Here’s a trivia question: How many of the 16 presidents of the LDS Church served at one time as bishops of wards, or congregations?
Just two: current President Thomas S. Monson and former President Howard W. Hunter.
That may be a bit surprising since former President Gordon B. Hinckley once said that “no one else, not even the stake president nor the quorum president nor the mission president nor, for that matter, the general authorities so directly affects the lives of the members of this church” as bishops.
Of course in the early days of The Church of Jesus Christ of Latter-day Saints, many newly baptized members were called directly to high leadership positions in the new religion without much experience — so many early apostles and presidents did not serve as bishops.
Still, statistics show that even now, experience as an unpaid bishop is far from a requirement for being an LDS general authority, the name given to top leaders of the Utah-based faith.
Based on biographies of general authorities online and in the Church Almanac, The Salt Lake Tribune found that 84 of the current 103 general authorities have served previously as bishops or branch presidents (the name given to leaders of smaller church units) — or essentially four of every five.
That includes two of three members of the governing First Presidency; six of the Quorum of the Twelve Apostles; five of seven members of the Presidency of the Seventy; 52 of 59 members of the First Quorum of Seventy; 17 of 19 members of the Second Quorum of Seventy; and one of three of the Presiding Bishopric.
H. David Burton, past presiding bishop of the LDS Church, said serving as a bishop can be a great training experience for those who later become general authorities, but so can many other church assignments.
“There’s no question that as serving as a bishop, you become aware and are a part of the fabric of the lives of the members of the ward,” he said. “That training and experience of knowing and feeling how individuals are affected by various aspects of their lives is certainly valuable as you have other opportunities to serve.”
But, he added, there is no particular “line of assignment that prepares you for any assignment in the church. We’re an organization that believes the Lord prepares those whom he calls,” and does so in a variety of ways.
“The opportunity to serve in the local ward [in many callings] and in the stake or in a mission all provide some of the same kind of opportunities” as being a bishop, he said. While being a bishop “can be helpful in some cases, it certainly is not a requisite. Certainly there are other ways for the Lord to prepare his priesthood holders.”
Monson was 22 years old when he was called as a ward bishop in Salt Lake City before becoming an apostle at age 36.
He once told a worldwide training session for LDS leaders how a visiting board member of Union Pacific Railroad asked Mormon leaders in their Salt Lake City headquarters, “Tell me — how does a man go about becoming an apostle?”
Monson said he was the newest apostle at the time, so fellow apostle Harold B. Lee, who would become president of the LDS Church, pointed at him and asked, “How old were you when you were called to be a bishop?”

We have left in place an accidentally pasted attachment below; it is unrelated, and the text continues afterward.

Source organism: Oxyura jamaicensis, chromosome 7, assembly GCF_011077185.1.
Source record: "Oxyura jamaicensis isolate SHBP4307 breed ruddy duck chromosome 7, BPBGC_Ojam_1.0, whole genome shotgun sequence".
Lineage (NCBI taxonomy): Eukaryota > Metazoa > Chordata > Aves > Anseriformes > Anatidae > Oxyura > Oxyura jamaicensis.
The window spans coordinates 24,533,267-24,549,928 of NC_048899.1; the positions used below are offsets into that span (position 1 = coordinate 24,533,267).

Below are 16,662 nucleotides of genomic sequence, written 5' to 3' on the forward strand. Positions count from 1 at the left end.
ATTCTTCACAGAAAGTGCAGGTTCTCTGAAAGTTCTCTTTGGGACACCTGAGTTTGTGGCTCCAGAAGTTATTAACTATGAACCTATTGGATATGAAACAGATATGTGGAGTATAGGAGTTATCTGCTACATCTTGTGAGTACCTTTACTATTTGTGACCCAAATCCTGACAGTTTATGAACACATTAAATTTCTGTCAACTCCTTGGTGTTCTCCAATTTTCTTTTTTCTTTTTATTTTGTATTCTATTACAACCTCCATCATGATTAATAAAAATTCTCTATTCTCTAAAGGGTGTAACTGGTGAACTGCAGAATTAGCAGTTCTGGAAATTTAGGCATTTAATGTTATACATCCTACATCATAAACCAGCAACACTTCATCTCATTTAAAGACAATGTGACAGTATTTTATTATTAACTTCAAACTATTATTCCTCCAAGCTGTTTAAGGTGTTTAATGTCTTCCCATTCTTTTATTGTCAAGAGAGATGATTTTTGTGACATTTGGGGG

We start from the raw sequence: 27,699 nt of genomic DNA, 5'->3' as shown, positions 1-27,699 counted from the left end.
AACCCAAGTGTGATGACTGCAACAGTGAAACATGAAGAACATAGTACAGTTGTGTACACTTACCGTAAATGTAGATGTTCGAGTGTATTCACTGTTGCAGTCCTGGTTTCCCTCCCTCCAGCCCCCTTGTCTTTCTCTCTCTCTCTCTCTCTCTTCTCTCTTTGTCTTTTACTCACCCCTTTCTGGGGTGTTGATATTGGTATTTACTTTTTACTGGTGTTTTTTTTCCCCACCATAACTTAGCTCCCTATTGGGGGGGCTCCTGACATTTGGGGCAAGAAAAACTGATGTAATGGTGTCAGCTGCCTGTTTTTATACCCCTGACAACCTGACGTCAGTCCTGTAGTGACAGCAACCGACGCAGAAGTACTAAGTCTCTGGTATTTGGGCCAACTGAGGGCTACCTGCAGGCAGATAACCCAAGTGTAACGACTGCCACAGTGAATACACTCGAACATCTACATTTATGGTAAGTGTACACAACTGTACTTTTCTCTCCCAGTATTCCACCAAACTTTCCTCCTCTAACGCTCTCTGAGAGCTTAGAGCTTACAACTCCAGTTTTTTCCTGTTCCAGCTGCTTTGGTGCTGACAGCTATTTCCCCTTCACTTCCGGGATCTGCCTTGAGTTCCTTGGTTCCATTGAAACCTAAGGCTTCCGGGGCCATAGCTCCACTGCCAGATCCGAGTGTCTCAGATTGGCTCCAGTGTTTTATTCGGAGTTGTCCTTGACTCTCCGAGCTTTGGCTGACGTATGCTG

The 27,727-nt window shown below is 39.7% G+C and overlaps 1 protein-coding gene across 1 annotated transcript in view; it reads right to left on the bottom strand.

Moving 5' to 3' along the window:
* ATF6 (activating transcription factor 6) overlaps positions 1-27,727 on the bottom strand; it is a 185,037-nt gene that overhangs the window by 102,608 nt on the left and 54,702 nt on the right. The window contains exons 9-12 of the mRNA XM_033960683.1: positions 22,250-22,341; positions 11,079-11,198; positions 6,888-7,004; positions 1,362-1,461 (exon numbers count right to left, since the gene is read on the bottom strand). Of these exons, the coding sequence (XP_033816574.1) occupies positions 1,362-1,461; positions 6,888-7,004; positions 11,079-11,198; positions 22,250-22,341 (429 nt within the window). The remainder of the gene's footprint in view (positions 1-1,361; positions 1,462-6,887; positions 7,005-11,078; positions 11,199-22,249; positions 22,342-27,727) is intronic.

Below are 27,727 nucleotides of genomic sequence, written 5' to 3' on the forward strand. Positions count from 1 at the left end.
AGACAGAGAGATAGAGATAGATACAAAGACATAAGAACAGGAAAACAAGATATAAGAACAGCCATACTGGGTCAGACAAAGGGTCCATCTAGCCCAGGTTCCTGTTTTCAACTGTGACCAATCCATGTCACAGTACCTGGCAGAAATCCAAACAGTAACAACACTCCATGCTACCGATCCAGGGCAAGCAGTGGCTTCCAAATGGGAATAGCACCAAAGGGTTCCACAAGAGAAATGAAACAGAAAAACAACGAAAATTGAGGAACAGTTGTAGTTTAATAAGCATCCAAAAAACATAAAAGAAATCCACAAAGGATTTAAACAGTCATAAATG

He answered 22.
“Brother Lee asked, ‘How long were you a bishop?’ ”
Monson said, “I replied, ‘Five years.’ ”
“He then asked, ‘How many members were in your ward?’ ”
“I responded, ‘1,080.’ ” (Most modern wards have around 400.)
“Finally he queried, ‘How many widows were in your ward?’ ”
“I said, ‘Eighty-seven, and we had the largest welfare load in the church.’ ”
“Then [Lee] said, ‘I know that ward, since as a very young man I presided over the Pioneer Stake. In that particular ward, the bishop in one year gains the equivalent experience of five years in any other ward. Therefore, Brother Monson has had 25 years’ experience as a bishop.’ ”
Monson said, “The Union Pacific man said, ‘Oh, I understand.’ I don’t know whether he understood or not, but let me say that I did.”
Many current apostles have not been bishops, but did serve as bishop’s counselors, members of high councils, in stake presidencies, as stake presidents (over a number of Mormon congregations) and mission presidents.
Members of the First Presidency and Quorum of the Twelve Apostles who have been bishops, according to online and Church Almanac biographies, are Monson, Henry B. Eyring, M. Russell Ballard, Robert D. Hales, Jeffrey R. Holland, David A. Bednar, Quentin L. Cook and D. Todd Christofferson.
Those among such high leaders whose biographies did not include service as bishops are Dieter F. Uchtdorf, Boyd K. Packer, L. Tom Perry, Russell M. Nelson, Dallin H. Oaks, Richard G. Scott and Neil L. Andersen.
Some of the positions held by those leaders who never were bishops include mission president, stake president, bishop’s counselor, stake president’s counselor, regional representative, general Sunday School president, supervisor of LDS seminaries and institutes of religion, and in the Presidency of the Seventy.
About Mormon bishops
“A bishop is the leader of a local congregation (known as a ward) with duties similar to those of a pastor, priest or rabbi. In The Church of Jesus Christ of Latter-day Saints, this position is unpaid.
“Each bishop is assisted by two counselors. Together, this bishopric oversees the spiritual and social needs of their ward members.”